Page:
This fall, with California in the grips of one of its worst droughts on record, the state finally took notice. The water agency and farmers here celebrated a sizable new grant coming from a state drought relief bill that will help expand the plant and ground water monitoring. Local leaders gathered outside the plant, which sits just a couple miles from the coast, to celebrate. In a year where barely three inches of rain fell on Watsonville, they said a little creativity had brought some opportunity in these tough times.
Craft beer flows in the Lagunitas tap room. The company is at its “maximum growth threshold here in California because of water,” said Leon Sharyon, the craft brewer’s chief financial officer. (Abel Uribe / Chicago Tribune)
By Brianna Sacks LA Times November 12 2014
The California drought has pushed brewers of all sizes to conserve When Lagunitas Brewing Co. fills its beer bottles, Northern California’s Russian River provides the main ingredient.
Lagunitas has become one of the fastest-growing stars of California’s booming craft beer scene. But the Russian River is shrinking after three years of punishing drought. “We are at the maximum growth threshold here in California because of water,” said Leon Sharyon, chief financial officer for Lagunitas, which uses nearly 2 million gallons of river water a year at its Petaluma brewery. Breweries run through an average of four to seven gallons of water to end up with one gallon of beer.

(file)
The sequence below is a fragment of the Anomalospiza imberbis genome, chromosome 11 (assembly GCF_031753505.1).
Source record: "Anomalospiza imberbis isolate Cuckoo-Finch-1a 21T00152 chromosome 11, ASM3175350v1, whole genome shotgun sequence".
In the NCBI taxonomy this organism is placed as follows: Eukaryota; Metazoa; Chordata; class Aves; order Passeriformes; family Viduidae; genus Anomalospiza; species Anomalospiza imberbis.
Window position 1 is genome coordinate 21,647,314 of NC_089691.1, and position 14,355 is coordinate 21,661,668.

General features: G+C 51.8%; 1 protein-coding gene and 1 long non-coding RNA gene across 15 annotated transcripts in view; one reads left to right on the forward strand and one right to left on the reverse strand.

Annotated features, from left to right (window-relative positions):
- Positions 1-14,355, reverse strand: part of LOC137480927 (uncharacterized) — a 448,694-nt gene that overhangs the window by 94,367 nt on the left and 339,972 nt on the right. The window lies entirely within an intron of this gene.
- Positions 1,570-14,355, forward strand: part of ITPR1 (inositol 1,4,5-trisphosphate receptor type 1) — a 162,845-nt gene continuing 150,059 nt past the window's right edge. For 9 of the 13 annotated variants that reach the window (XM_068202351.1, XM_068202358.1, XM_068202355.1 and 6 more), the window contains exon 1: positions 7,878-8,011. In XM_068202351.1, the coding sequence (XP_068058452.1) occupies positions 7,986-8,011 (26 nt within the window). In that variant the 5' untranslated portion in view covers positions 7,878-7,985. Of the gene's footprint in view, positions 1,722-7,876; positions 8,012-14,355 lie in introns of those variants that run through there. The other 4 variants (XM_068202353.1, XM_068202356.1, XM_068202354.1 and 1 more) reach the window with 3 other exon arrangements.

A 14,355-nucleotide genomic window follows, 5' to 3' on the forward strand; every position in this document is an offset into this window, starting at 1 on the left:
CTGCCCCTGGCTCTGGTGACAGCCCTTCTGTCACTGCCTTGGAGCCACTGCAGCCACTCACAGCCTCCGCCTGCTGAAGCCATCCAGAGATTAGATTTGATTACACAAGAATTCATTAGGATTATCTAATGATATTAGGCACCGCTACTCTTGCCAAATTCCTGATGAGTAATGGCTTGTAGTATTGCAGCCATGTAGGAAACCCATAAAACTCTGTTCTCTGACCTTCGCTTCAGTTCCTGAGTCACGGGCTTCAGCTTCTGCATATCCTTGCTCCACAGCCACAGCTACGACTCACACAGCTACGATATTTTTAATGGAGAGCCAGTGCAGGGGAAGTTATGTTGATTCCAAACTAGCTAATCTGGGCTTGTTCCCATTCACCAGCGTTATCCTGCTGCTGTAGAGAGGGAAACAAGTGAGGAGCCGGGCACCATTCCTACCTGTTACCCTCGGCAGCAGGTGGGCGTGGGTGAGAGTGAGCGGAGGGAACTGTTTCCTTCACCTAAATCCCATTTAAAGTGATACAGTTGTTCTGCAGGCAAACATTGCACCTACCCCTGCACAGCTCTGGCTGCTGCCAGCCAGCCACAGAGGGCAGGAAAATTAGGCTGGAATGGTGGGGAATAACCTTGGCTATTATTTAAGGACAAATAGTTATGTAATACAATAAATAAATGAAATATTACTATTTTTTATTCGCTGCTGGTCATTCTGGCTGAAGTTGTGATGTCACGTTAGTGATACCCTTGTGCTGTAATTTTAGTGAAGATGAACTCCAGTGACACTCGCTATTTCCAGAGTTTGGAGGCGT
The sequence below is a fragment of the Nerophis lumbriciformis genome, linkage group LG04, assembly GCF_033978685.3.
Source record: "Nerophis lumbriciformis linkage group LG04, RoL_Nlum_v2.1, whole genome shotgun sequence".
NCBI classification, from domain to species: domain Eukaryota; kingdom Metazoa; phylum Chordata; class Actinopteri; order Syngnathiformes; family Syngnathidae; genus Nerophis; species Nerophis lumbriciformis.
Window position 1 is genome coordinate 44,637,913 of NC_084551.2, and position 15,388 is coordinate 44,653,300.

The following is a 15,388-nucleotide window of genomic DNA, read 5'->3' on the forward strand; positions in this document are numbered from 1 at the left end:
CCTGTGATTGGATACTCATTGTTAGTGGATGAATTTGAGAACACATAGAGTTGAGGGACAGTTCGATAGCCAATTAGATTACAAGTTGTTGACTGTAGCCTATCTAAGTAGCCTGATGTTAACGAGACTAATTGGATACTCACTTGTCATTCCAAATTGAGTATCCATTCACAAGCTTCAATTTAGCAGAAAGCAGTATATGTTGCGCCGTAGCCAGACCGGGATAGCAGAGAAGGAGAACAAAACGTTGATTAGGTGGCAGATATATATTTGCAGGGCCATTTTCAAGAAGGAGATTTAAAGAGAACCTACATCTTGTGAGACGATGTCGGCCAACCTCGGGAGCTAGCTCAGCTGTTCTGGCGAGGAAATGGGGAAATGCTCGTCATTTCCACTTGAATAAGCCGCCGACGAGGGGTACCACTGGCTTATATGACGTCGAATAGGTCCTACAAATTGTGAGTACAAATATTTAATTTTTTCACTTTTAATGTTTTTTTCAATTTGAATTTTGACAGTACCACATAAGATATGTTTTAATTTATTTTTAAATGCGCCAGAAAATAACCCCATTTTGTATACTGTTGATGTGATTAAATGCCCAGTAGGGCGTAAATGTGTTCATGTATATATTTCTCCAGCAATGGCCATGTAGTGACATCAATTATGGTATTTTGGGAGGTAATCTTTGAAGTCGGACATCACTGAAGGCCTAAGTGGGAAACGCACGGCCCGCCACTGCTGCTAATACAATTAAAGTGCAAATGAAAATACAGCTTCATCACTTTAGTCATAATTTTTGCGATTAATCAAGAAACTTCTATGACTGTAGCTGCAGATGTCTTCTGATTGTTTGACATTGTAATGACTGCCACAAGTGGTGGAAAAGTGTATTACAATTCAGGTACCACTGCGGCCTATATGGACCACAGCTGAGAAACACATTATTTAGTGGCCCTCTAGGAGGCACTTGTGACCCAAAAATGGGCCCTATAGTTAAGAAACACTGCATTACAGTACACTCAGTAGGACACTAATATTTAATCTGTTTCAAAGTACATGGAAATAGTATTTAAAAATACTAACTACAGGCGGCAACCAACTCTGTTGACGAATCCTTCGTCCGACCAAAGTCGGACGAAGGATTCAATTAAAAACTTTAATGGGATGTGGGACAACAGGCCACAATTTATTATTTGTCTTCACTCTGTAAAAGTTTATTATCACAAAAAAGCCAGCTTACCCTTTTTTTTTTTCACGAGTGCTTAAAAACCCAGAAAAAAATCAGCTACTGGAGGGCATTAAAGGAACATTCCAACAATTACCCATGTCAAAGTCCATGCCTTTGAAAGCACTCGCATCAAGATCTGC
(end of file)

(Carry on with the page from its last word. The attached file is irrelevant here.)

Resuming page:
With California in the midst of a water crisis, breweries are scrambling. California is home to more than 400 craft brewers — the most in the country. They sold $4.7 billion worth of beer in 2012, about 17% of the state’s total beer sales, according to the most recent statistics from the California Craft Brewers Assn.
Small brewers worry that they could have trouble meeting thriving demand with limited water. Prices could go up, they warn, if they have to spend for conservation measures or scrounge up new supplies.